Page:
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(cover:
Sarah Haffner)

Defying Hitler by Sebastian Haffner (translated from the German by Oliver Pretzel; 78,000 words and 15 photographs)

Defying Hitler was written in 1939 and focuses on the year 1933, when, as Hitler assumed power, its author was a 25-year-old German law student, in training to join the German courts as a junior administrator. His book tries to answer two questions people have been asking since the end of World War II: “How were the Nazis possible?” and “Why did no one stop them?” Sebastian Haffner’s vivid first-person account, written in real time and only much later discovered by his son, makes the rise of the Nazis psychologically comprehensible.

Financial Times columnist Gideon Rachman explains here why Haffner’s memoir is relevant when Donald Trump and Boris Johnson are America’s and Britain’s respective leaders.


“An astonishing memoir... [a] masterpiece.” — Gabriel Schoenfeld, The New York Times Book Review

“A short, stabbing, brilliant book... It is important, first, as evidence of what one intelligent German knew in the 1930s about the unspeakable nature of Nazism, at a time when the overwhelming majority of his countrymen claim to have know nothing at all. And, second, for its rare capacity to reawaken anger about those who made the Nazis possible.” — Max Hastings,
The Sunday Telegraph

Defying Hitler communicates one of the most profound and absolute feelings of exile that any writer has gotten between covers.” — Charles Taylor, Salon

“Sebastian Haffner was Germany’s political conscience, but it is only now that we can read how he experienced the Nazi terror himself — that is a memoir of frightening relevance today.” — Heinrich Jaenicke,
Stern

“The prophetic insights of a fairly young man... help us understand the plight, as Haffner refers to it, of the non-Nazi German.” —
The Denver Post

“Sebastian Haffner’s
Defying Hitler is a most brilliant and imaginative book — one of the most important books we have ever published.” — Lord Weidenfeld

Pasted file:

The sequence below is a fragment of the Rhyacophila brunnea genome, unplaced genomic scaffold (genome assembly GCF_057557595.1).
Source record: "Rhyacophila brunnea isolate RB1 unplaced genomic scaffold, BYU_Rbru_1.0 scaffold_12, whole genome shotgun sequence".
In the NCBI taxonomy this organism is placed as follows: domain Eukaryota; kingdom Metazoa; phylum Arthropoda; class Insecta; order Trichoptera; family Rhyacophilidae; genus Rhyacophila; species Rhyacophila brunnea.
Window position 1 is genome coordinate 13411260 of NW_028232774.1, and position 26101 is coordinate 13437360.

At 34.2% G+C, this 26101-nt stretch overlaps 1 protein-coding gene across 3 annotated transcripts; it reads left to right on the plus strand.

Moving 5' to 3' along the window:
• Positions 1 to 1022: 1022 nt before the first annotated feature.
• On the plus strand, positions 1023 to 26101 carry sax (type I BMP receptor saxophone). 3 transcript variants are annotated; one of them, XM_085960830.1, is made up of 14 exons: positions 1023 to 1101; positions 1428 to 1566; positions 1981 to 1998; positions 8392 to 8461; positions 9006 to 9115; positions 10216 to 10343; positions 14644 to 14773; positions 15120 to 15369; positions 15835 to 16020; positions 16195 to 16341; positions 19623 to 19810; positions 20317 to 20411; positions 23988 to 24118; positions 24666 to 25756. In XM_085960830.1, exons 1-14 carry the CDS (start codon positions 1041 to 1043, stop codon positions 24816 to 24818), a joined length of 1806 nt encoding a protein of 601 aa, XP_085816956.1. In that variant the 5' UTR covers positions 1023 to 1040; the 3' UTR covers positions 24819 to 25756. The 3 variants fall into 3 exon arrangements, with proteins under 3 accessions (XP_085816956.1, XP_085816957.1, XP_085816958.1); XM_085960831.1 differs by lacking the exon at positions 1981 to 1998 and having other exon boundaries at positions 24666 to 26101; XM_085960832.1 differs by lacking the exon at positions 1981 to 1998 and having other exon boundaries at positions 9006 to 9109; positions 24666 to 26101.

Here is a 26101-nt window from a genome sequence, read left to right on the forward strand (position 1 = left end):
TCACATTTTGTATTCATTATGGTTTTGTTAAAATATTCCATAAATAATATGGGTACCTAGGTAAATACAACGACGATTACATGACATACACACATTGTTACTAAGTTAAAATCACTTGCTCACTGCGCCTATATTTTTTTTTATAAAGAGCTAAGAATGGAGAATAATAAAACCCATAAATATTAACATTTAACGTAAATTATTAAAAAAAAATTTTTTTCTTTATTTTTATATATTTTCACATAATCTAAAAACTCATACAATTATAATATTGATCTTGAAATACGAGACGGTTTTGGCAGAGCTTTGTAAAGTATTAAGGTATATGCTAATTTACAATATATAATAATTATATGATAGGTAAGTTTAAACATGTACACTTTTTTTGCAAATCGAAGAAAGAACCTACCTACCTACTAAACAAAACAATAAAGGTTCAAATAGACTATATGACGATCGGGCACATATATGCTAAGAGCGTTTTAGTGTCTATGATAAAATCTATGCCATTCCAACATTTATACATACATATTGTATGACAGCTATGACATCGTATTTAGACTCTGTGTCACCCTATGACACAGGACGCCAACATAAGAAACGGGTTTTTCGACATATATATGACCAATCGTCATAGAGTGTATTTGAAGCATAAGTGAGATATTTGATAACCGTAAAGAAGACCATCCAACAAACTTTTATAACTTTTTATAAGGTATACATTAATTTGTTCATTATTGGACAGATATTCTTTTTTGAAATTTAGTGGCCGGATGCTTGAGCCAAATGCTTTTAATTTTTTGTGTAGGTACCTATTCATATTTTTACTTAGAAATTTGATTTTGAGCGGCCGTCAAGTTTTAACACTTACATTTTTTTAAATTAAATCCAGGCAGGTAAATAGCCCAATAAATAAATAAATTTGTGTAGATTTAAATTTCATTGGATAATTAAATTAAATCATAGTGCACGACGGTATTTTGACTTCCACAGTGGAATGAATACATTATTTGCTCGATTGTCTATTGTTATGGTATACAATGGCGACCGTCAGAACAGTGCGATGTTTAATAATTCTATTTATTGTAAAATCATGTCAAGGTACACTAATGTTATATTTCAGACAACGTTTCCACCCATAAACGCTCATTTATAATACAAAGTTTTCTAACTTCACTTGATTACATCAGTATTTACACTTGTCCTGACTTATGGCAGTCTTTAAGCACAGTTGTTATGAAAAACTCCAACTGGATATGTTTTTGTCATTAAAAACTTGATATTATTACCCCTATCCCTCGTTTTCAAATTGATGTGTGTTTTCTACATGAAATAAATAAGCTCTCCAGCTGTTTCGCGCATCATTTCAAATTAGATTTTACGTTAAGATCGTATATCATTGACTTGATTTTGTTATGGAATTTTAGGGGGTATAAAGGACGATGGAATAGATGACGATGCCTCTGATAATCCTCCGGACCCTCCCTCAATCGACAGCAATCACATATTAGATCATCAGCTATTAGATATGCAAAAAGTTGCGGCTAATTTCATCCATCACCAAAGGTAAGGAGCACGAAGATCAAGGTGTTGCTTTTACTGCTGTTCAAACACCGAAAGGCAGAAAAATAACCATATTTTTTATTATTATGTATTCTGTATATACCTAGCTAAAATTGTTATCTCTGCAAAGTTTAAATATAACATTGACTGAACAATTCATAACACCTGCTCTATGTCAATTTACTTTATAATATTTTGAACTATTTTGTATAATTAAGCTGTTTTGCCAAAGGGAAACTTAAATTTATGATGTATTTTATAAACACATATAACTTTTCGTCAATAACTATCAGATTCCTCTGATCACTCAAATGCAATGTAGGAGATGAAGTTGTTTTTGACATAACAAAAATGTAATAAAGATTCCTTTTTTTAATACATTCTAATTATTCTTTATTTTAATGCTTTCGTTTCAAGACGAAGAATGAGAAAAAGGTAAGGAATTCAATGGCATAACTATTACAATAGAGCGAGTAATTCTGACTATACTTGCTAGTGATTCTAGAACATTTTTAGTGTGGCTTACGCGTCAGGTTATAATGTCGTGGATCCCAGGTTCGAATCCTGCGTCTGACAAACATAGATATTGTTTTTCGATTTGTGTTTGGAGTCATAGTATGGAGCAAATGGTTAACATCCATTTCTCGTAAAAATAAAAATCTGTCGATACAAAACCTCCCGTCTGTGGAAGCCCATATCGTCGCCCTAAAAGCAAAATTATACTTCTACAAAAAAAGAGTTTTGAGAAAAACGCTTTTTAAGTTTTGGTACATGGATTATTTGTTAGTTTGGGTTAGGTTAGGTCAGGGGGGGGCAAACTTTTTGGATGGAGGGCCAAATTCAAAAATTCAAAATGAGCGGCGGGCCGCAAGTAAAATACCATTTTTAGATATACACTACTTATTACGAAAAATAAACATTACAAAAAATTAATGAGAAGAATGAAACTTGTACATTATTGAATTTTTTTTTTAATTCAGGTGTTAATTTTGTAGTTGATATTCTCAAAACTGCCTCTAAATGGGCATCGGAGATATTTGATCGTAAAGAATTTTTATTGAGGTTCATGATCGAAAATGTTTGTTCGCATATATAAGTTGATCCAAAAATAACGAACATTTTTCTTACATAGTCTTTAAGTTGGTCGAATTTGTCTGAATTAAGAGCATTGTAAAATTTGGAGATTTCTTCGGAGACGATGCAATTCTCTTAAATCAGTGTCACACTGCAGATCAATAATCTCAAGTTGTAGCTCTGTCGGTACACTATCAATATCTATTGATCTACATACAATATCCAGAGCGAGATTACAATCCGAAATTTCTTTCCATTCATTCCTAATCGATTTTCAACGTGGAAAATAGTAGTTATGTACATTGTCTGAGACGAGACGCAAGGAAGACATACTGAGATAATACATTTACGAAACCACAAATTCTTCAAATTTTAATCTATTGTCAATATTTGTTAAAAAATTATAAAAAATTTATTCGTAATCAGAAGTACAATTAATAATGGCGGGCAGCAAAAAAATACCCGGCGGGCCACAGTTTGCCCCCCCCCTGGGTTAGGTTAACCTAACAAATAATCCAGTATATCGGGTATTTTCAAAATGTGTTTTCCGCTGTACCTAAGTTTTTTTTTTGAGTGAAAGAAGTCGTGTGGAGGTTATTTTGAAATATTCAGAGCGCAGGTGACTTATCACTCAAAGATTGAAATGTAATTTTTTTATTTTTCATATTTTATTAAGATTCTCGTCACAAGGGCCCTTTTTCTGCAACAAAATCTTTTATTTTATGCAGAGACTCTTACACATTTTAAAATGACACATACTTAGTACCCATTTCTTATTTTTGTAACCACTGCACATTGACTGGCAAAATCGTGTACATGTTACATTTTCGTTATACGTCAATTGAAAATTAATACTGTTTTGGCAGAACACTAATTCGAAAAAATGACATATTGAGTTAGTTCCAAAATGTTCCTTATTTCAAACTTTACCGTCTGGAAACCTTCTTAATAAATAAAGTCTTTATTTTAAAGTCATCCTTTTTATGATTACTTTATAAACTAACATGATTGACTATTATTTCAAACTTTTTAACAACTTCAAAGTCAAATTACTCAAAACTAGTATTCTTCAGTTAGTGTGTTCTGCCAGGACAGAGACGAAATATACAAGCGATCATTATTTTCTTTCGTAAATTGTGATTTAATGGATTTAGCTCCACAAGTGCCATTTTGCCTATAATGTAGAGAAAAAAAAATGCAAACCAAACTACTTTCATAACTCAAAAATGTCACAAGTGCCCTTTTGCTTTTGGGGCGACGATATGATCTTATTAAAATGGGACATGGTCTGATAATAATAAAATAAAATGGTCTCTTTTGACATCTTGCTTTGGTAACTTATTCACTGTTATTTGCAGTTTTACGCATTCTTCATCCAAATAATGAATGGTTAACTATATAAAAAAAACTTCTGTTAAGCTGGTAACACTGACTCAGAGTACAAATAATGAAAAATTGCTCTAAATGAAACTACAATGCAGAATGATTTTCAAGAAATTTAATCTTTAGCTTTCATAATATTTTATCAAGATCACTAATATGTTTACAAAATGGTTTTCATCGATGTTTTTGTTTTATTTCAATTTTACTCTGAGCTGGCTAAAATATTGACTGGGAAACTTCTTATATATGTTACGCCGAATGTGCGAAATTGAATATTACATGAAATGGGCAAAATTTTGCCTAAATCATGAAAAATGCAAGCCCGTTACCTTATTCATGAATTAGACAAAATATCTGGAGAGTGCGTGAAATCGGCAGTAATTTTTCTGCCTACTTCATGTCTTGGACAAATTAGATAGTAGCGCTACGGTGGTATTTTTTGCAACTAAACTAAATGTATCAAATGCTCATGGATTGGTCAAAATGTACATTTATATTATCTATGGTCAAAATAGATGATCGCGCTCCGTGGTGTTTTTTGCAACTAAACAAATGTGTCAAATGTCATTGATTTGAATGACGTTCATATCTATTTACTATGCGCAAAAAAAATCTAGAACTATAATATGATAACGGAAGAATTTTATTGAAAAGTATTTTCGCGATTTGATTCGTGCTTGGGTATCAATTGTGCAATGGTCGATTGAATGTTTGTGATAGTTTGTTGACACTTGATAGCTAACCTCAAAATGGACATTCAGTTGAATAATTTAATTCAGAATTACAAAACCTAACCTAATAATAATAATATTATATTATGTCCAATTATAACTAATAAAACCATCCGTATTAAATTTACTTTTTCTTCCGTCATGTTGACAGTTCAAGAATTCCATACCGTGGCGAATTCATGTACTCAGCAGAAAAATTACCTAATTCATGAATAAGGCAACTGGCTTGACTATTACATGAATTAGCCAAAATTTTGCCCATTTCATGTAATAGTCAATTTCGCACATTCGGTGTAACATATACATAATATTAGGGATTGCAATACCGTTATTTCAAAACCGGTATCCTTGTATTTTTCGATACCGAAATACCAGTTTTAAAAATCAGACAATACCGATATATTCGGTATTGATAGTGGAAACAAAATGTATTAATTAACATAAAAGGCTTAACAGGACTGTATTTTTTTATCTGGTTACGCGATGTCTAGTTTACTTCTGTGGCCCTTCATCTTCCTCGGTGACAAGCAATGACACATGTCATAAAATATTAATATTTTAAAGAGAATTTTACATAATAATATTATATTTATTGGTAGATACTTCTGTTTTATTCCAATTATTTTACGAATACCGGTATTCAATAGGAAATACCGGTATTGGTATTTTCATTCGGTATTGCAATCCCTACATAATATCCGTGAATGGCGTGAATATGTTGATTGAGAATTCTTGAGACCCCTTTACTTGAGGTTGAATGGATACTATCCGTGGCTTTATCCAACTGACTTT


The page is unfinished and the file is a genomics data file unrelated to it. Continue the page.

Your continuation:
“Young Americans often have only a vague understanding of what daily life in a totalitarian regime is like. What makes this memoir of growing up in Germany before and during Hitler’s seizure of power so remarkable is the fact that its young protagonist was not the member of a persecuted minority but a solid bourgeois headed toward a law career. Yet he chose to stand out, inspired by his liberal beliefs and by the depth and firmness of his hatred of Nazism. Equally remarkable was his ability to analyze the flaws in the German political culture that led to the widespread popularity of Hitler. Haffner’s comments on the domination of private life by public affairs in and after World War I; on Walter Rathenau, the Jewish foreign minister assassinated in 1922; and on the ways in which non-Nazis made their peace with the regime are but a few examples of his insights. On German nationalism, he wrote, ‘Only the Germans lose everything through nationalism: the heart of their humanity, their existence, their selves.’ Haffner’s story ends in 1933. In 1938 he left for England, where he became a prominent journalist and political writer, but he never returned to his memoir, which his son published in Germany in 2000... a marvel of intelligence.” — Stanley Hoffmann, Foreign Affairs